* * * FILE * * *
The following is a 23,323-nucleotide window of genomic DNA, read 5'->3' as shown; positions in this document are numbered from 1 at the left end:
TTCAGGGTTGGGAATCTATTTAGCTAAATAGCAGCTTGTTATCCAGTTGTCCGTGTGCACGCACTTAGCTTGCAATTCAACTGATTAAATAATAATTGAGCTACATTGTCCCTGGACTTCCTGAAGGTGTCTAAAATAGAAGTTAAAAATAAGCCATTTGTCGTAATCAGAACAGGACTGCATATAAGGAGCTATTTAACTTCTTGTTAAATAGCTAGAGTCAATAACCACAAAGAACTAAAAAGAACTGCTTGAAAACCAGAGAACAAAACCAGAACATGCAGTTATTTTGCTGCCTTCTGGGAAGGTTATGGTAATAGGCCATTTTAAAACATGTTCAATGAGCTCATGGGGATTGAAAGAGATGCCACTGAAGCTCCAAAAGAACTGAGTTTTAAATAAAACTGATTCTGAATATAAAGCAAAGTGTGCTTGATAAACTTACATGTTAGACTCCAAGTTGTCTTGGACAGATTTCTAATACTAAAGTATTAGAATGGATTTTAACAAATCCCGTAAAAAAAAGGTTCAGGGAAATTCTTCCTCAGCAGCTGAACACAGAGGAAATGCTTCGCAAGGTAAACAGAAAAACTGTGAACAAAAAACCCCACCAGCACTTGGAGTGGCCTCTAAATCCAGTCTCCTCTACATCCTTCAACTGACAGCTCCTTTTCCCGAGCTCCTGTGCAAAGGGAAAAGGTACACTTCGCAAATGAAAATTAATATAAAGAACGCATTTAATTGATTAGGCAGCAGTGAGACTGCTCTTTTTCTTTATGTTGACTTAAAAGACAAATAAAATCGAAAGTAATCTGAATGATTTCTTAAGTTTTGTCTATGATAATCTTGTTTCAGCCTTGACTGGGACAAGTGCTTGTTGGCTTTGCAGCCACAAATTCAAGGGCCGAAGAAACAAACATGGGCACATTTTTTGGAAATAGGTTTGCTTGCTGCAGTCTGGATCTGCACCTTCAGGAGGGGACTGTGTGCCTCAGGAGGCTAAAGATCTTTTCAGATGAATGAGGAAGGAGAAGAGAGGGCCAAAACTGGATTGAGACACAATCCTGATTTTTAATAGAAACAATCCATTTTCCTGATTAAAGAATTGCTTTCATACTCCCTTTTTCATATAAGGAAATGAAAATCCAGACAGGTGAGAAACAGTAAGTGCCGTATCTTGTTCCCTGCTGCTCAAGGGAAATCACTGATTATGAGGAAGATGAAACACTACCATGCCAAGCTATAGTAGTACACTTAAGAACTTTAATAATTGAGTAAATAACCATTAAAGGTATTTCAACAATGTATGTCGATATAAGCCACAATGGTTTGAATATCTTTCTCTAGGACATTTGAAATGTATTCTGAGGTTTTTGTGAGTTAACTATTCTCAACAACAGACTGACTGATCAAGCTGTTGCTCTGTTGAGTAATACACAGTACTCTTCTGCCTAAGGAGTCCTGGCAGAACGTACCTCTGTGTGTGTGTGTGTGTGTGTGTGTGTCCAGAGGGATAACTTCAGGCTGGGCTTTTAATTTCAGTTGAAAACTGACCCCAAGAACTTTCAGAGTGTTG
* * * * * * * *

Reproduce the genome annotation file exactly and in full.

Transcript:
The following is a 23,323-nucleotide window of genomic DNA, read 5'->3' as shown; positions in this document are numbered from 1 at the left end:
TTCAGGGTTGGGAATCTATTTAGCTAAATAGCAGCTTGTTATCCAGTTGTCCGTGTGCACGCACTTAGCTTGCAATTCAACTGATTAAATAATAATTGAGCTACATTGTCCCTGGACTTCCTGAAGGTGTCTAAAATAGAAGTTAAAAATAAGCCATTTGTCGTAATCAGAACAGGACTGCATATAAGGAGCTATTTAACTTCTTGTTAAATAGCTAGAGTCAATAACCACAAAGAACTAAAAAGAACTGCTTGAAAACCAGAGAACAAAACCAGAACATGCAGTTATTTTGCTGCCTTCTGGGAAGGTTATGGTAATAGGCCATTTTAAAACATGTTCAATGAGCTCATGGGGATTGAAAGAGATGCCACTGAAGCTCCAAAAGAACTGAGTTTTAAATAAAACTGATTCTGAATATAAAGCAAAGTGTGCTTGATAAACTTACATGTTAGACTCCAAGTTGTCTTGGACAGATTTCTAATACTAAAGTATTAGAATGGATTTTAACAAATCCCGTAAAAAAAAGGTTCAGGGAAATTCTTCCTCAGCAGCTGAACACAGAGGAAATGCTTCGCAAGGTAAACAGAAAAACTGTGAACAAAAAACCCCACCAGCACTTGGAGTGGCCTCTAAATCCAGTCTCCTCTACATCCTTCAACTGACAGCTCCTTTTCCCGAGCTCCTGTGCAAAGGGAAAAGGTACACTTCGCAAATGAAAATTAATATAAAGAACGCATTTAATTGATTAGGCAGCAGTGAGACTGCTCTTTTTCTTTATGTTGACTTAAAAGACAAATAAAATCGAAAGTAATCTGAATGATTTCTTAAGTTTTGTCTATGATAATCTTGTTTCAGCCTTGACTGGGACAAGTGCTTGTTGGCTTTGCAGCCACAAATTCAAGGGCCGAAGAAACAAACATGGGCACATTTTTTGGAAATAGGTTTGCTTGCTGCAGTCTGGATCTGCACCTTCAGGAGGGGACTGTGTGCCTCAGGAGGCTAAAGATCTTTTCAGATGAATGAGGAAGGAGAAGAGAGGGCCAAAACTGGATTGAGACACAATCCTGATTTTTAATAGAAACAATCCATTTTCCTGATTAAAGAATTGCTTTCATACTCCCTTTTTCATATAAGGAAATGAAAATCCAGACAGGTGAGAAACAGTAAGTGCCGTATCTTGTTCCCTGCTGCTCAAGGGAAATCACTGATTATGAGGAAGATGAAACACTACCATGCCAAGCTATAGTAGTACACTTAAGAACTTTAATAATTGAGTAAATAACCATTAAAGGTATTTCAACAATGTATGTCGATATAAGCCACAATGGTTTGAATATCTTTCTCTAGGACATTTGAAATGTATTCTGAGGTTTTTGTGAGTTAACTATTCTCAACAACAGACTGACTGATCAAGCTGTTGCTCTGTTGAGTAATACACAGTACTCTTCTGCCTAAGGAGTCCTGGCAGAACGTACCTCTGTGTGTGTGTGTGTGTGTGTGTGTGTCCAGAGGGATAACTTCAGGCTGGGCTTTTAATTTCAGTTGAAAACTGACCCCAAGAACTTTCAGAGTGTTG